Another study is raising questions about widespread use of atypical antipsychotics. The newer schizophrenia meds have been adopted for a variety of other uses, including bipolar disorder and depression, but those uses aren't really warranted by the evidence, researchers concluded after reviewing data from prescribing physicians. Indeed, more than half of the 2008 scrips for atypicals were based on less-than-solid data, the Pharmacoepidemiology and Drug Safety study found.
"What we see is wide adoption for the use of these medications far beyond the evidence base to support it," Dr. Caleb Alexander, a professors at the University of Chicago and an IMS Health consultant, told Reuters. "We're talking millions of prescriptions a year for antipsychotics in settings where there is uncertain evidence to support them."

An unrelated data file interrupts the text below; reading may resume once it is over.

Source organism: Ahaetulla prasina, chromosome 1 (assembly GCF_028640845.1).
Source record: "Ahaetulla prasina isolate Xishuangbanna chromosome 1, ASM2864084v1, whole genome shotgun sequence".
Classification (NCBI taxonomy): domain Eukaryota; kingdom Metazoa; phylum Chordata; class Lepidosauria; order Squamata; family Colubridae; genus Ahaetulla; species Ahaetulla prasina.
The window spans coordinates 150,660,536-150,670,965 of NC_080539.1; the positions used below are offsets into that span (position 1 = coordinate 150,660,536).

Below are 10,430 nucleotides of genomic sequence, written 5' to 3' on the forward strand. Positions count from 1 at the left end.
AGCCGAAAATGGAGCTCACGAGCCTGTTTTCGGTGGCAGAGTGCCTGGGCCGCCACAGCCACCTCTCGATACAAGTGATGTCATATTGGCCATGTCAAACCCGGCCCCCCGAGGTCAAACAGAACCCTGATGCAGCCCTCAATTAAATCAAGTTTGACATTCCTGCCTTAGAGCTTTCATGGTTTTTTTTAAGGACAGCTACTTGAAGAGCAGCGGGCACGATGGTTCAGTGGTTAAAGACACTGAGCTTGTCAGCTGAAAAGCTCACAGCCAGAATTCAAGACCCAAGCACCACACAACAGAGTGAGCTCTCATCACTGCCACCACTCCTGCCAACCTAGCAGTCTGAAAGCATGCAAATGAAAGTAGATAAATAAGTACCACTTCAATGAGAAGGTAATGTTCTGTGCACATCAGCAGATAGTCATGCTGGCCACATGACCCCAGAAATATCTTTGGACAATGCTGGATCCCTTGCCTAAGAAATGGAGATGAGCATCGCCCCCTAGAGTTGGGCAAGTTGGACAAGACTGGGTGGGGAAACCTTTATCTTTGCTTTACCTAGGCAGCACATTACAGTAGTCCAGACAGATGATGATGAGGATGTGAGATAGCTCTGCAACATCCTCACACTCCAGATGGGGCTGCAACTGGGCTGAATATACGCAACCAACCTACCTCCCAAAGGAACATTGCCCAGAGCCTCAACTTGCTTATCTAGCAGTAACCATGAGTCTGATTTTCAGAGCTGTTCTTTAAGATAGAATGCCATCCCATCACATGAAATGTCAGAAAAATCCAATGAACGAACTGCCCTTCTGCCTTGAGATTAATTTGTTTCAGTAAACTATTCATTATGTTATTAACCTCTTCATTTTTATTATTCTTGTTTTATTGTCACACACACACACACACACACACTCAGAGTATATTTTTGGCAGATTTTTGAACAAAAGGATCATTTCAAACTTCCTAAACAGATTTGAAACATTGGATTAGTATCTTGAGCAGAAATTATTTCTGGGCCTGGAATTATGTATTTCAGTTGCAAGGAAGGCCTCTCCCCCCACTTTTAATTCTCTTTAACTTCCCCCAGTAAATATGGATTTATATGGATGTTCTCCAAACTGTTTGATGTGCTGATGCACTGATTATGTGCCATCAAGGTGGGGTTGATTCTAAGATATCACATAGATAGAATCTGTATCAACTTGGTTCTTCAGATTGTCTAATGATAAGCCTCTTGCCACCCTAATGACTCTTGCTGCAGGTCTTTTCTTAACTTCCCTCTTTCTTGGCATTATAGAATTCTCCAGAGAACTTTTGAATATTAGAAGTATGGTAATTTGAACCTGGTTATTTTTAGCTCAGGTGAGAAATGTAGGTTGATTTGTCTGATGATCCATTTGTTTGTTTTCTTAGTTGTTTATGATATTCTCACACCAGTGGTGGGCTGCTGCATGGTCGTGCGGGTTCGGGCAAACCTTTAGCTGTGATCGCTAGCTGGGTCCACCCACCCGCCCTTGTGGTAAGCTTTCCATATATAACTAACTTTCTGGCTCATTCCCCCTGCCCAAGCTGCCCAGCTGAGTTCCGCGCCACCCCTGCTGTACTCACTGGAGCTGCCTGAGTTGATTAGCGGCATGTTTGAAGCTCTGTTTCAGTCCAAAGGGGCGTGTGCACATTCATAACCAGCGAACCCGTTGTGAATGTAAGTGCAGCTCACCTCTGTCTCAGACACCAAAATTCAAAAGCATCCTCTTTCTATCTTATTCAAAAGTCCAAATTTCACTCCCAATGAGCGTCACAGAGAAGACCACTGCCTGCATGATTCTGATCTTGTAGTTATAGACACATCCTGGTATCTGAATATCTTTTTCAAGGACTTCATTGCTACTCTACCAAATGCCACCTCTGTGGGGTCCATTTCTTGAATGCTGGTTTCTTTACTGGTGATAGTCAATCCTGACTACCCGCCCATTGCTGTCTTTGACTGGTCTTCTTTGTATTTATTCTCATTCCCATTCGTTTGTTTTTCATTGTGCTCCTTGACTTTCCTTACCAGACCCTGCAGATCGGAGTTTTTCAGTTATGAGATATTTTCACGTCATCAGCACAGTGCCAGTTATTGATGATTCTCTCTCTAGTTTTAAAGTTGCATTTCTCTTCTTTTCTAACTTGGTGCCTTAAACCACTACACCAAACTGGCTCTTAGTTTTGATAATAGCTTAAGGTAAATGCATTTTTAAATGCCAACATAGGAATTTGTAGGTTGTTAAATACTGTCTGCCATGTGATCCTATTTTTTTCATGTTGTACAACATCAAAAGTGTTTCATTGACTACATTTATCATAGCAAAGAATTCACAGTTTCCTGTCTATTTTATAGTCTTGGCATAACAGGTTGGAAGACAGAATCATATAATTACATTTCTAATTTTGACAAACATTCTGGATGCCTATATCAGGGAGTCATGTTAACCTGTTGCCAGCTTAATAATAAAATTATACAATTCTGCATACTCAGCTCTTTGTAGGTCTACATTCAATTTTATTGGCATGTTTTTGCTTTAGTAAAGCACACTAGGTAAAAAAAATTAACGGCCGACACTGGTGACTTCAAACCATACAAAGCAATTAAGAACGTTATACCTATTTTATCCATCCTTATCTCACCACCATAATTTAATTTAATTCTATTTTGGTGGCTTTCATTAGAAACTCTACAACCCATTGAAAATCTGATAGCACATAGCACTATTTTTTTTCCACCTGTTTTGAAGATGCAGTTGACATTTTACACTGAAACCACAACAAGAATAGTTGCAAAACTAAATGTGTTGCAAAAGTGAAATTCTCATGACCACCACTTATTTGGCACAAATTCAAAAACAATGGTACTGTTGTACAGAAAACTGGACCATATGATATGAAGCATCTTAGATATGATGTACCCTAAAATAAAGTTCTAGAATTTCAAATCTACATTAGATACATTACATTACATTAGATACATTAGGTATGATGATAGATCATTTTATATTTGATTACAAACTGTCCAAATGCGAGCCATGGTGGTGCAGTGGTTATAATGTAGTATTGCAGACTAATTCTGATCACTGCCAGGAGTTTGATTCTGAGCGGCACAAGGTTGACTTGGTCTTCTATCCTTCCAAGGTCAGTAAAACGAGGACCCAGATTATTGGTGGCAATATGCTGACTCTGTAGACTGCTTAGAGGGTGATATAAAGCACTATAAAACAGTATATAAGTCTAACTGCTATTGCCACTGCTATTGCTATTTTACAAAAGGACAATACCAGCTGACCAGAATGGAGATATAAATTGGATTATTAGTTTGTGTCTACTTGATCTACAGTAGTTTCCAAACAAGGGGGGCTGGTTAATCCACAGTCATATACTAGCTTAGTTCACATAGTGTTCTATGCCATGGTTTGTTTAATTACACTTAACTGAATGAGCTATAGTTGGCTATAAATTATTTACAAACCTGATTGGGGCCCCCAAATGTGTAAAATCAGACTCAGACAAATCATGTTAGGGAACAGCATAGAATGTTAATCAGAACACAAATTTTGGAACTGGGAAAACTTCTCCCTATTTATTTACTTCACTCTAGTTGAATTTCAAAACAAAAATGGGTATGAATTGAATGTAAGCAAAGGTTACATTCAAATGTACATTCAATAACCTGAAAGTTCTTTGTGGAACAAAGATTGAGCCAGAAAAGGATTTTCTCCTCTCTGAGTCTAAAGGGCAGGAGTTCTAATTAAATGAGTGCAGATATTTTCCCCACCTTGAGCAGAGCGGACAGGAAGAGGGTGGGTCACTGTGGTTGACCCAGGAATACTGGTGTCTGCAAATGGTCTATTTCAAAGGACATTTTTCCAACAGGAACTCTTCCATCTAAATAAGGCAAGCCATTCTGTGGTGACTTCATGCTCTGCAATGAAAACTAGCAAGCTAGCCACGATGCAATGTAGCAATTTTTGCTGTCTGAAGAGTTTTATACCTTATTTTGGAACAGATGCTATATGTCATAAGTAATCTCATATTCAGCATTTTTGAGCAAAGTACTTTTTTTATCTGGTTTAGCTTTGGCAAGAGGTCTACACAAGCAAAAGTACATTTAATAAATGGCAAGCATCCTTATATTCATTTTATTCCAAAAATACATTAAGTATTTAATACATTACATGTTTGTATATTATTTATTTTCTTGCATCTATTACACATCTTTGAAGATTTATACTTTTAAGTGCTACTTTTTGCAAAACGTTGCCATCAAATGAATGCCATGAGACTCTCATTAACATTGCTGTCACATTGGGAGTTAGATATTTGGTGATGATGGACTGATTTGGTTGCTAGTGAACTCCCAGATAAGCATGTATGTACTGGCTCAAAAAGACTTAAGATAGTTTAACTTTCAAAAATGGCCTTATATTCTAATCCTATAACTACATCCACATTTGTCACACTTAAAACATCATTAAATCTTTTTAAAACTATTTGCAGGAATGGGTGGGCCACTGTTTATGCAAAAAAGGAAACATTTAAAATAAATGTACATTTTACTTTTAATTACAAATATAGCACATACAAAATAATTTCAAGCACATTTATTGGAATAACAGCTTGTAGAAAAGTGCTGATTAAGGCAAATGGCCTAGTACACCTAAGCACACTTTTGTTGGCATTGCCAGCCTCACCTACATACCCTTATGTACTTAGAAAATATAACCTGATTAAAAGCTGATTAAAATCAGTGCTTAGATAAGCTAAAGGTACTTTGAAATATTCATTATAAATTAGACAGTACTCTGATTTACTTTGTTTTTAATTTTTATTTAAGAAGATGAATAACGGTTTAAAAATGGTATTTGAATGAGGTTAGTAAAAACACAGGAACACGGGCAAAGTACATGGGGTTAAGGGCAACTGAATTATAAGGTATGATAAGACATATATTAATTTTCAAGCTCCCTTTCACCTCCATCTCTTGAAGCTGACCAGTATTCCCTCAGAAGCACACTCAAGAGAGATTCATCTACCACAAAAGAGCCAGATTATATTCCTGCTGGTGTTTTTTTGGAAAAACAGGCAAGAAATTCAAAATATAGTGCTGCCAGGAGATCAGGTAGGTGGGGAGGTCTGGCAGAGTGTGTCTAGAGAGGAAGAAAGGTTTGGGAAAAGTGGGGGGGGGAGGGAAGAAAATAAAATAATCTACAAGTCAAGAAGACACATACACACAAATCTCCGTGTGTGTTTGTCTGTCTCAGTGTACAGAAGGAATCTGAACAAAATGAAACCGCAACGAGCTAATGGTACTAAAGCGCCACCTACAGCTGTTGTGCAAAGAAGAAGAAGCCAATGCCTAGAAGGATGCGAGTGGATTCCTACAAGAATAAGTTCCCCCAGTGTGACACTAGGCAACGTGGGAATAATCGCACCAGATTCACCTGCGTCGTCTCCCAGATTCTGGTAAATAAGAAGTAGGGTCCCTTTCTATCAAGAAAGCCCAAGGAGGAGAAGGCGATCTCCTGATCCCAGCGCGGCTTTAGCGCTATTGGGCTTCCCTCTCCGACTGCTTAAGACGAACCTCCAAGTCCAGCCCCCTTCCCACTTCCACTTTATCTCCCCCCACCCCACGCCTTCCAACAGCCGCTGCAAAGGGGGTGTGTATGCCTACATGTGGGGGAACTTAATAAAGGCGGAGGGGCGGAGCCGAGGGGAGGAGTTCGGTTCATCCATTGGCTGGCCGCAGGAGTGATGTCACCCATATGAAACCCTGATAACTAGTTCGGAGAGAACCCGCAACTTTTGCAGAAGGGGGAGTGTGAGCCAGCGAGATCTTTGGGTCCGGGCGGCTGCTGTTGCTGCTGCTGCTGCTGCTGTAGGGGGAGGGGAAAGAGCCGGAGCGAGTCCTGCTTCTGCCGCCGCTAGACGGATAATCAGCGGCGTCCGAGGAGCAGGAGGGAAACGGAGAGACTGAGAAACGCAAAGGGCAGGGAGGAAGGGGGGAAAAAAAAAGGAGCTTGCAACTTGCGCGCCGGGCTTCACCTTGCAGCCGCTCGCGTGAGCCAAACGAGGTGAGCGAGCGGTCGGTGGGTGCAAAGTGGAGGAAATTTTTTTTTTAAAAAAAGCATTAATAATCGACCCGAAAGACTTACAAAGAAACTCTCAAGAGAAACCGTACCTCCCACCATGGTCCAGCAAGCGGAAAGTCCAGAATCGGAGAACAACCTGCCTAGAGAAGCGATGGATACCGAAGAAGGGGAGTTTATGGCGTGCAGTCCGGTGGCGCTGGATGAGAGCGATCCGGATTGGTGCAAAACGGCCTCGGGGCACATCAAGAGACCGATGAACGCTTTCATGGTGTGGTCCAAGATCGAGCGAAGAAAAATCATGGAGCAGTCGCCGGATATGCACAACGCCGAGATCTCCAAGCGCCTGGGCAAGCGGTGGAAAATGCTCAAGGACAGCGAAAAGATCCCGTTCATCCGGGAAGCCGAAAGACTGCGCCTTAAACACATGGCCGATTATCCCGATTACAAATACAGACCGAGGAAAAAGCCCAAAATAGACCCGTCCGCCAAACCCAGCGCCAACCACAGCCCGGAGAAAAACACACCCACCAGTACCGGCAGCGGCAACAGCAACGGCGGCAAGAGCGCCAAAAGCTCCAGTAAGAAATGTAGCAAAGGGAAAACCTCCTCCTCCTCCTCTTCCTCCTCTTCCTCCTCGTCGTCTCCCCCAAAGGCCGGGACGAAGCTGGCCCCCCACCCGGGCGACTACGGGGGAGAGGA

The research team, which also included Stanford University docs, analyzed data from an IMS Health doctor survey. The numbers showed that treatment with antipsychotics almost tripled to 16.7 million in 2008 from 6.2 million in 1995, Reuters reports. Scrips for older antipsychotics dropped to 1 million over the same period.
Some 9 million of the antipsychotic scrips in 2008 were for off-label uses, amounting to about $6 billion worth of drugs. And these are the uses that lack sufficient data; they also happen to be uses that, according to the U.S. Justice Department, were heavily marketed in defiance of FDA regulations. Indeed, three companies agreed to pay big government settlements related to their marketing of these atypicals: Eli Lilly for Zyprexa ($1.3 billion), AstraZeneca for Seroquel ($520 million), and Bristol-Myers Squibb for Abilify ($515 million).
- get the release from Stanford
- read the Reuters news